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Israel's home demolition policy: What you need to know | The reasons why Israel demolishes Palestinian-owned homes

Israel's swift expansion of unauthorized Jewish settlements and the concurrent demolition of Palestinian homes have sparked intense controversy. The driving factors behind these actions, the legal grounds for demolitions, and their compatibility with international law have become subjects of profound scrutiny.

Agencies and A News WORLD
Published August 08,2023

Israel's rapid expansion of illegal Jewish settlements while demolishing Palestinian homes has ignited a contentious debate. The motivation behind these actions, the basis for such demolitions, and their alignment with international law have raised significant concerns.

Recent reports highlight the frequent demolition of Palestinian homes by Israeli forces, a central issue within the Israel-Palestine conflict that often remains obscured from the public eye.

Israeli authorities destroy Palestinian homes for two primary reasons: to establish new settlements or to expand existing illegal settlements.

However, these are not the sole drivers of demolitions in the West Bank and Jerusalem. Israel has historically demolished houses as a form of punishment for families associated with individuals believed to be involved in criminal activities.

The Israeli government regards this practice as permissible under its domestic law. The Emergency Defense Ordinance of 1945, still active under Section 119, grants local military authorities the authority, with a court order, to demolish homes if terrorism and violence escalate and become challenging to curb.

Initially, court decisions regarding demolitions were not open to appeal. However, since 1989, a clause allowing families to appeal demolition decisions was added. Despite numerous appeals, the Israeli Supreme Court has often supported the administration's stance and upheld demolition rulings.

The international legal perspective can be analyzed through two main frameworks. First, the 1948 United Nations Universal Declaration of Human Rights emphasizes housing as a fundamental human right. Second, the 1949 Geneva Convention for the Protection of Civilians in Time of War applies to these regions due to their occupation by Israel.

According to Article 17 of the Universal Declaration of Human Rights, everyone has a right to property, and this right is inalienable. Under this fundamental declaration, which informs subsequent secondary texts, Israel's imposition of house demolition as a punitive measure is deemed both unlawful and disproportionate. Basic human rights to housing and residence are disregarded, and individuals, innocent of any wrongdoing, suffer due to their family connections to perpetrators.

Article 33 of the Geneva Convention prohibits retaliatory measures against offenders and their property, including collective punishment for committed offenses.

While there is no international law explicitly permitting house demolitions as administrative sanctions in addition to judicial penalties, as defined by Israel's domestic law, Israel often disregards international law and decisions from international bodies.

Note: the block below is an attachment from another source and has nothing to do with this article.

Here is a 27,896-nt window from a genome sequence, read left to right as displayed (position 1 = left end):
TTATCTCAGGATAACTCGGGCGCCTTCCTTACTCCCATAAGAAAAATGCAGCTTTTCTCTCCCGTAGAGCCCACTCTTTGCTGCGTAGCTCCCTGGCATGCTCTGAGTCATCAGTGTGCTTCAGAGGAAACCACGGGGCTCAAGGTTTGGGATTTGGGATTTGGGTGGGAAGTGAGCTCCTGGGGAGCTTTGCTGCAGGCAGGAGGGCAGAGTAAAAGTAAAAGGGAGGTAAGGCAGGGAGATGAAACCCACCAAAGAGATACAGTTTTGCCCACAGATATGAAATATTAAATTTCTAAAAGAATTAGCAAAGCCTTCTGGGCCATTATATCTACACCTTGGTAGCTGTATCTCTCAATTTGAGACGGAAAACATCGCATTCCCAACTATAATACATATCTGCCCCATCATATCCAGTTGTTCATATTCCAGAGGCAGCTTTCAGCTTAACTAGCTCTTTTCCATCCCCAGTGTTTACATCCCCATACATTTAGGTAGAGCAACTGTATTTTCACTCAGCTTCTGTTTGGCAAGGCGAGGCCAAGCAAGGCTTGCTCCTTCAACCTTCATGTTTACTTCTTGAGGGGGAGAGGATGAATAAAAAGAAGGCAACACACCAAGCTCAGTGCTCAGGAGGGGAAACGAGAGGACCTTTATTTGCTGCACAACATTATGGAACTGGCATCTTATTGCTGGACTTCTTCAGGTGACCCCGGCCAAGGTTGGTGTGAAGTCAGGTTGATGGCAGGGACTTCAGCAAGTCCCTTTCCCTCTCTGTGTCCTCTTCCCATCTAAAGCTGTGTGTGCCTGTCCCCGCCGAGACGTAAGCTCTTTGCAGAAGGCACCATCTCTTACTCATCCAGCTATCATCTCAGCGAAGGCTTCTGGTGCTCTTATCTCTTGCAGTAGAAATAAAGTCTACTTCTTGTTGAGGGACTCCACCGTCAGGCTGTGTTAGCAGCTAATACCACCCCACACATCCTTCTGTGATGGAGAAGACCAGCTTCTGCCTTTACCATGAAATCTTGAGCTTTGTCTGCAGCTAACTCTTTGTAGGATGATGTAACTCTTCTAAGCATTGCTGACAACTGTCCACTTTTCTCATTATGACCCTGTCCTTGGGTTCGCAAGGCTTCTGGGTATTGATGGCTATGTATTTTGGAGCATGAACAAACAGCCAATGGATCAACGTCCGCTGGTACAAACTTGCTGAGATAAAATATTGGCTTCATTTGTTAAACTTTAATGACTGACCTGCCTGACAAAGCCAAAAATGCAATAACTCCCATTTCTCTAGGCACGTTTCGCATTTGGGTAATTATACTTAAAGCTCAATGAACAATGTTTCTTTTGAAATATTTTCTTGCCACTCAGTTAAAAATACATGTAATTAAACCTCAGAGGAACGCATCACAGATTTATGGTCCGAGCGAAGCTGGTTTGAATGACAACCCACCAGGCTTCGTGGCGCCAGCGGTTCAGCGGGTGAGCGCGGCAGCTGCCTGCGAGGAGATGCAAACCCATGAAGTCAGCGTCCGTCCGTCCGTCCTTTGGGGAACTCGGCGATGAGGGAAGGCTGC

Following its occupation of East Jerusalem in 1967, Israel embarked on a policy of Judaization targeting the historic city and its environs.

This strategy centered on two core elements: the government's establishment of settlements both east and west of Jerusalem and the enactment of legislation facilitating the city's Judaization.

To date, Israel has built 18 illegal Jewish settlements in East Jerusalem, housing over 220,000 Jewish settlers. Extremist Jewish organizations have also actively contributed to Judaizing East Jerusalem since its occupation, often with accusations that the government aids these efforts.

Some of the organizations involved in forcing Palestinians out of their homes by purchasing them well above market value, claiming Jewish ownership, include Elad, Ateret Cohanim, Temple Institute, Hay Fekiam, Temple Establishment Movement, and Jewish Leadership.

The concentration of Jewish organizations within the Silvan region and Sheikh Jarrah neighborhood of East Jerusalem marks a key focus of Judaization policies. Jewish organizations typically claim that Palestinian homes belong to Jews and escalate these claims in court. Often, these cases rule in favor of Jewish organizations, enabling the invasion of Palestinian homes.

In the Silvan region, south of Masjid al-Aqsa, a different Judaization approach involves purchasing homes from unwilling Palestinian owners through brokers, transferring ownership to Jewish settlers.

This method, combined with aggressive offers above market value, has led to the invasion of around 100 Palestinian homes in the past decade, resulting in over 5,000 Jewish settlers living in Palestinian homes in East Jerusalem.

Israel's strategy aims to reduce the Palestinian population in Jerusalem to 12% by 2020, employing confiscation of Palestinian homes under the "Law of Absence" or demolition on the grounds of lack of proper permitting.

Between 2001 and 2014, Israel destroyed 1,134 homes for lack of proper permits, equating to 6.25 Palestinian homes demolished each month and 2 Palestinians displaced every 10 days in the early 21st century.

Additionally, Israel imposes high tax rates on Palestinians in Jerusalem, making it difficult for them to reside in the historical city. Palestinians either turn to high-interest loans or build homes without permits to cope with these exorbitant taxes.

The Absence Law, passed in 1950 by the Israeli parliament, the Knesset, targets Palestinians who immigrated into or out of Palestine post the 1948 War. The law seizes land or real estate from owners who have emigrated to Israel. Under this law, Israel has confiscated roughly 300 villages and 20,000 buildings.